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  Improved Practice Boosts Harding's Outlook

By Christine Brennan
Washington Post Staff Writer
Monday, February 21, 1994; Page C10

HAMAR, Norway, Feb. 20 — In Tonya Harding's camp, there were, finally, some moments of relief today.

Harding, who has a sprained right ankle, practiced well during her second training session of the afternoon to the constant applause of her coaches and U.S. Olympic officials trying to boost her sagging spirits.

"It's all right," she shouted to reporters who asked about her ankle as she left the training rink adjacent to the Olympic Amphitheatre. "It's better."

Nancy Kerrigan, meanwhile, skated with a mistake or two in each of the two practices today, but continued to appear upbeat and completely oblivious to Harding, whom some reports have linked to the Jan. 6 attack on Kerrigan's right knee. Harding has denied any wrongdoing.

But Evy Scotvold, one of Kerrigan's coaches, made it clear that the Kerrigan camp doesn't hold Harding — or her work habits — in high regard.

"I haven't watched her program," Scotvold said when asked about how he thought Harding looked, quickly adding, "I don't think she's done one since she's been here."

Harding has consistently stopped during her programs throughout her first four days of practice. On Friday, she stormed out of the rink with half her practice time still remaining; on Saturday, she cried for several minutes before returning to the ice.

When asked what he thought about a skater who behaved as Harding had the past few days, Scotvold said the skater "probably has problems."

He continued: "Maybe the skater isn't ready, maybe they're not disciplined. Our skaters don't barge off the ice. You can't do it twice in a career with us."

When Harding's coach, Diane Rawlinson, was asked about Harding's actions, she called her pupil's first three Olympic practice sessions "incredible," but said, "yesterday, Tonya wasn't skating well because she wasn't happy about a picture in the paper."

It was unclear what photo that was.

The popular impression here is that neither Kerrigan nor Harding is paying any attention to the other. But Scotvold said that's not entirely true. Kerrigan's choice of attire for their first shared practice session last Thursday — the white lace dress she was wearing when she was attacked in Detroit — was not coincidental.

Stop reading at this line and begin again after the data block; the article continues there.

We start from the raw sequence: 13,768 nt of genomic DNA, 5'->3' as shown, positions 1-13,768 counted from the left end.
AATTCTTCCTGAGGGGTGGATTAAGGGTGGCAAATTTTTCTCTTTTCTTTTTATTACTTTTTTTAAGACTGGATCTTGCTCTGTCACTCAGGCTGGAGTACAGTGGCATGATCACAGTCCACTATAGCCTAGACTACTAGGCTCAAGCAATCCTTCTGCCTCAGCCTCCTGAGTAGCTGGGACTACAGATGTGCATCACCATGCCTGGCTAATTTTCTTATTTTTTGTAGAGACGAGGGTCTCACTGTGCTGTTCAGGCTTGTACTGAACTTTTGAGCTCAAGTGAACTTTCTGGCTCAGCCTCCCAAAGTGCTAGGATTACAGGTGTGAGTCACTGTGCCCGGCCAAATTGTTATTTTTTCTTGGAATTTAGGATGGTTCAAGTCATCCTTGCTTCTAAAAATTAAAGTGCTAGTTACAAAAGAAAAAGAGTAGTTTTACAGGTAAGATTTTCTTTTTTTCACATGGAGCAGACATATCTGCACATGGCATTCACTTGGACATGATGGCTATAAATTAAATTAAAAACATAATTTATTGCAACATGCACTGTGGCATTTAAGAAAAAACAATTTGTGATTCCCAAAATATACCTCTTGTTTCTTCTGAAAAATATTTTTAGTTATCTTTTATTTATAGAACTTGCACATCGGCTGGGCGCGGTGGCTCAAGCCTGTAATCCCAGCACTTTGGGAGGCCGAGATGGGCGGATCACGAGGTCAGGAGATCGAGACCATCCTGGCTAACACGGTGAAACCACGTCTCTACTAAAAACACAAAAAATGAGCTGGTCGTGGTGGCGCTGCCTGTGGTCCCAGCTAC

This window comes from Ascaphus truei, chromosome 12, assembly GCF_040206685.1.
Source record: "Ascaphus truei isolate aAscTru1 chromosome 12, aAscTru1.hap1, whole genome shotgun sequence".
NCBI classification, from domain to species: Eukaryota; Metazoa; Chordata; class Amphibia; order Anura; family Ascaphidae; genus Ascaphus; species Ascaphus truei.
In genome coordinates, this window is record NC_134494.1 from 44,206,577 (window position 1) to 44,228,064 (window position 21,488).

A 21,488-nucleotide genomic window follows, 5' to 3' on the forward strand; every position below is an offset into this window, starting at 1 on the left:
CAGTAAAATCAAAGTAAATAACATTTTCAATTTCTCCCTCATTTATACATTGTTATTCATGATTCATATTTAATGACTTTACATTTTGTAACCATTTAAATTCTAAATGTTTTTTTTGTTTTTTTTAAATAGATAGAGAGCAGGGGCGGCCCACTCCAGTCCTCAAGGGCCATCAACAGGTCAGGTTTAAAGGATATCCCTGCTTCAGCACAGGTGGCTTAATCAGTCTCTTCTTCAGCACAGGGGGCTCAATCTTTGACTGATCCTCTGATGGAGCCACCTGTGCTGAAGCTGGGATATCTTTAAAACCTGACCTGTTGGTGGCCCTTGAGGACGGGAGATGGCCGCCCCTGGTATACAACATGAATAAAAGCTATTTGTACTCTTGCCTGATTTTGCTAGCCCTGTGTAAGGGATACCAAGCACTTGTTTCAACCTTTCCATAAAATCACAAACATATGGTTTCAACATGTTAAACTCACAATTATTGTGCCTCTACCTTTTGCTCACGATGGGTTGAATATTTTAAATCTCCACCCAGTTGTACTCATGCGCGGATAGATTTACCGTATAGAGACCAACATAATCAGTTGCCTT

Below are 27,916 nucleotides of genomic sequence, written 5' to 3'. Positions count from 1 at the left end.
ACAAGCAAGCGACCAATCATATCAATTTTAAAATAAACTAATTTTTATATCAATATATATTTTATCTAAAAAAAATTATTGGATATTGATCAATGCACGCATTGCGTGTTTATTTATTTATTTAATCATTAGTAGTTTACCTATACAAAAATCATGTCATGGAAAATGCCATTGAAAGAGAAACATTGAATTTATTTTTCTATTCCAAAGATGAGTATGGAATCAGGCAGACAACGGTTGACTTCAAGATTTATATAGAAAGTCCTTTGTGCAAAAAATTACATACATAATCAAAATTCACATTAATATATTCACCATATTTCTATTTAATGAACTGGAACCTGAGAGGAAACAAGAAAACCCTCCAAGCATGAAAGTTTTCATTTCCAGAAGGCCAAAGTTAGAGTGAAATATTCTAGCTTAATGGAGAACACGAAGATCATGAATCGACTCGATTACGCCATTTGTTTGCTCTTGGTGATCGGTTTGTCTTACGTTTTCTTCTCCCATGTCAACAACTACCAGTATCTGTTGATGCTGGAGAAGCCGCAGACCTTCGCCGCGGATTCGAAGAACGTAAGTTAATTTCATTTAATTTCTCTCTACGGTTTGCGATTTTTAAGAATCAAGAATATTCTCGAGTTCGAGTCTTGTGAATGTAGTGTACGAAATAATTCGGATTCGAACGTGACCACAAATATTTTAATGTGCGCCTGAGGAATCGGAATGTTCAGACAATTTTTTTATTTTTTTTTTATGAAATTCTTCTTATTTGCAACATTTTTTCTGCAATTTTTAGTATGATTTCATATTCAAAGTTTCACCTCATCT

"She wanted to make a statement: 'I'm here, I'm in the same outfit,' " Scotvold said with a smile. "Nancy likes to tease a little. She wants to have fun."

After taking a day off from skating Saturday and attending Bonnie Blair's speed skating race and the men's figure skating competition, Kerrigan returned to the ice today and performed her difficult combination jumps beautifully, but had some trouble with a couple of triple jumps.

Harding, in her first practice session this afternoon, failed to even try a triple jump of any kind in her short program, and also completely omitted her combination jump. But she rebounded nicely in the later session and, by the time she was finished, had completed four of five triple Axels, the difficult, 3 1/2-revolution jump she hasn't hit in competition in three years.

Gale Tanger, a U.S. figure skating team leader, said that doctors are monitoring Harding's ankle, but she has not been given any medication.

"We are concerned about it," Tanger said. "We are watching it. I thought she looked very good today. When you see a happy skater, you usually see a good practice follow that."

Scotvold said he is very pleased with Kerrigan's preparation for the competition.

The draw to determine the skating order is set for noon Monday. The technical program is Wednesday; the free skate, Friday.

"It's great," he said. "It couldn't be better for where we want her to be right now. She's a lot more experienced coming in here. She has learned from being in the Olympics before {she won a bronze medal in 1992} and learned from having an off performance at the world championships {fifth place in 1993}. She's learned from her mistakes."

Scotvold said that Kerrigan is mentally tougher because of the attack that severely bruised the knee on her landing leg.

"This has made her stronger and very determined," he said.

Kerrigan also weighs 10 pounds less than she did at the worlds last March, down from 120 to about 110, he said.

"It makes you quicker, gives you more endurance," he said.

All of which led Scotvold to say he believes "three people can win the gold medal," and Kerrigan, he said, is one of them. He playfully refused to divulge the other two names, but did say they finished in the top five at the 1993 world championships. Oksana Baiul of Ukraine won that competition, followed by France's Surya Bonaly, China's Lu Chen and Japan's Yuka Sato.

Harding's name is nowhere to be found on that list because she finished fourth at last year's U.S. nationals and failed to qualify for the worlds.

Scotvold said the key for Kerrigan is to not get nervous.

"If she just stays calm, she'll have a fun week," he said.

And how does he convince her to remain calm?

"If I knew how to do it," Scotvold said, "I'd make even more money than Nancy."

© Copyright 1994 The Washington Post Company

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